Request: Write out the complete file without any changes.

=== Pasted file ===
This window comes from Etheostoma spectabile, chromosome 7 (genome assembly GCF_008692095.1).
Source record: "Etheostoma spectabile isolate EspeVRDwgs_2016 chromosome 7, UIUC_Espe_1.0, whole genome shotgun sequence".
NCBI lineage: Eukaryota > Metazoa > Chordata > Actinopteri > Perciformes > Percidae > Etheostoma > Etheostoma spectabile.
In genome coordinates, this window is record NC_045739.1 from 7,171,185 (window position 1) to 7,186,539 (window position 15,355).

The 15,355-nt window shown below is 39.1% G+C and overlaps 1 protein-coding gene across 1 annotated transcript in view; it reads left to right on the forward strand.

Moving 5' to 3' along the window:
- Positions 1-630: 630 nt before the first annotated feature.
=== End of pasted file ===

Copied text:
This window comes from Etheostoma spectabile, chromosome 7 (genome assembly GCF_008692095.1).
Source record: "Etheostoma spectabile isolate EspeVRDwgs_2016 chromosome 7, UIUC_Espe_1.0, whole genome shotgun sequence".
NCBI lineage: Eukaryota > Metazoa > Chordata > Actinopteri > Perciformes > Percidae > Etheostoma > Etheostoma spectabile.
In genome coordinates, this window is record NC_045739.1 from 7,171,185 (window position 1) to 7,186,539 (window position 15,355).

The 15,355-nt window shown below is 39.1% G+C and overlaps 1 protein-coding gene across 1 annotated transcript in view; it reads left to right on the forward strand.

Moving 5' to 3' along the window:
- Positions 1-630: 630 nt before the first annotated feature.